Hastings was so popular with the garrison that, when in
147 1 Antony Woodville was appointed to the captaincy,
the soldiers refused to have anybody but Hastings, and
Edward IV. perforce confirmed their choice. Richard III.
executed him, and after two quick changes appointed

1 R. O. F. R., 121, M. II, 33 H. VI.

2 Warwick's career as a sort of despot of Calais is interesting
as representing the possibilities open to a clever and unscrupulous
man in possession of the town, with all the advantage of a dis-
ciplined force at his back and the command of the sea. In
1457 Warwick was appointed Governor of Calais, to supersede
Richard, Duke of York, accused of treachery. Warwick
promptly joined Richard in his rebellion, and sailed with his
troops to Calais, on the pretext of taking up his government.
On his way he fell in with some Lubeck and Genoese ships.
These refused to lower their flags, whereupon he sunk some and
brought back the rest to Calais. Complaint was made to
Henry VI,, who, well aware of Warwick's intrigues, deposed him,
and sent out the Duke of Somerest to succeed him. But citizens
and soldiers alike clamoured for Warwick. Somerset's ships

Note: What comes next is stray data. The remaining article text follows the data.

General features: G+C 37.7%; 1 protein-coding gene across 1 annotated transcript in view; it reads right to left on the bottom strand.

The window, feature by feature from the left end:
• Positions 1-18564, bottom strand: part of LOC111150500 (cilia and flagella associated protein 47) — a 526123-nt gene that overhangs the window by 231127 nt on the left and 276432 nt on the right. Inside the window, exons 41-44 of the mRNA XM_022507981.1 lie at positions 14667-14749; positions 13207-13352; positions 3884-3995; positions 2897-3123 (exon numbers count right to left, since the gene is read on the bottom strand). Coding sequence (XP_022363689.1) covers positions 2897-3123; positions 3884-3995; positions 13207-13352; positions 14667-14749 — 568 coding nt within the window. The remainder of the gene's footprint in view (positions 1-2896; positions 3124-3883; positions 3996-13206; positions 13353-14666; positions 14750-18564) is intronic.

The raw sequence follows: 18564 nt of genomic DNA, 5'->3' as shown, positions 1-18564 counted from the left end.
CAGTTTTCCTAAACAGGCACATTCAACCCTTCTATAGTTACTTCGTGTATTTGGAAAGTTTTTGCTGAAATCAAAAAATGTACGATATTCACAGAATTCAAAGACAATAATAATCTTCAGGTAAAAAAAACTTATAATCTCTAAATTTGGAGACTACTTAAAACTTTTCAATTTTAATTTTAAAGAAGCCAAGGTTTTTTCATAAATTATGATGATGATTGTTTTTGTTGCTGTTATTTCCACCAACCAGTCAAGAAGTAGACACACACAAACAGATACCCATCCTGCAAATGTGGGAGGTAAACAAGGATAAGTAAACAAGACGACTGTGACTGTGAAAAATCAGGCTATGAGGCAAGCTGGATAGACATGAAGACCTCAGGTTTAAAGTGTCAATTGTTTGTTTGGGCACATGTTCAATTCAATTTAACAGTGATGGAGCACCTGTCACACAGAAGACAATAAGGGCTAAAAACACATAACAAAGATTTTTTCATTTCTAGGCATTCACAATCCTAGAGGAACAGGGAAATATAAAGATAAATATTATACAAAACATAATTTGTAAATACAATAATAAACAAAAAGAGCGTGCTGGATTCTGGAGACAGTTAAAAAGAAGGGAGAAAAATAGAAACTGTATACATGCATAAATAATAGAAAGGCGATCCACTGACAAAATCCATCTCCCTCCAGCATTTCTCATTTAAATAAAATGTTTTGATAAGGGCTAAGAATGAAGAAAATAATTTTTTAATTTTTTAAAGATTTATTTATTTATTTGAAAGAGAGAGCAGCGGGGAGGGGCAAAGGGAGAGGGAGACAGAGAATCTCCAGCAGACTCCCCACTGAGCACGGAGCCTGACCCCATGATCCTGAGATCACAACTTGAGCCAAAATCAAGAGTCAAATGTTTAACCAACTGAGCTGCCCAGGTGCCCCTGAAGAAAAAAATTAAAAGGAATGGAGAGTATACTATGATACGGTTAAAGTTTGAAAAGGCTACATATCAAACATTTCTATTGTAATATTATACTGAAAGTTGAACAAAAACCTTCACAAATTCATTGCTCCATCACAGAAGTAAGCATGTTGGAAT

were captured, and he himself retired to Guisnes, where he
conducted a series of fruitless raids on Calais. Thereupon
Henry deputed Lord Rivers and Sir Antony Woodville to lead
an expedition against Calais. Determined to anticipate their
attack, John Dunham, one of Warwick's officers, made a descent
on Sandwich, captured the force and its commanders, and
brought them back in triumph to Calais. Soon afterwards
Lord Falconbridge, following his example, captured another
royal fleet with troops, beheading Simon de Montfort, the
Admiral, and twelve other officers at Calais.

3 R. O. F. R.. 146, M. 3, 18 E. IV.


his bastard son, John of Gloucester (1485), who was
under twenty years of age, but apparently possessed
' ingenii vivacitas membrorumque agilitas."^ Never-
theless, Richard III. kept the nomination of officers in
his own hands during John's minority. George Dau-
beney, appointed Lieutenant of Calais by Henry VII. in
i486 for seven years, ^ is buried in Westminster Abbey
in a black marble tomb with alabaster figures of himself
and his wife. Gilbert Talbot, who succeeded him, was

1 3 4 5 6 7 8 9 10 11

Online LibraryGeorge Amelius Crawshay SandemanCalais under English rule → online text (page 1 of 11)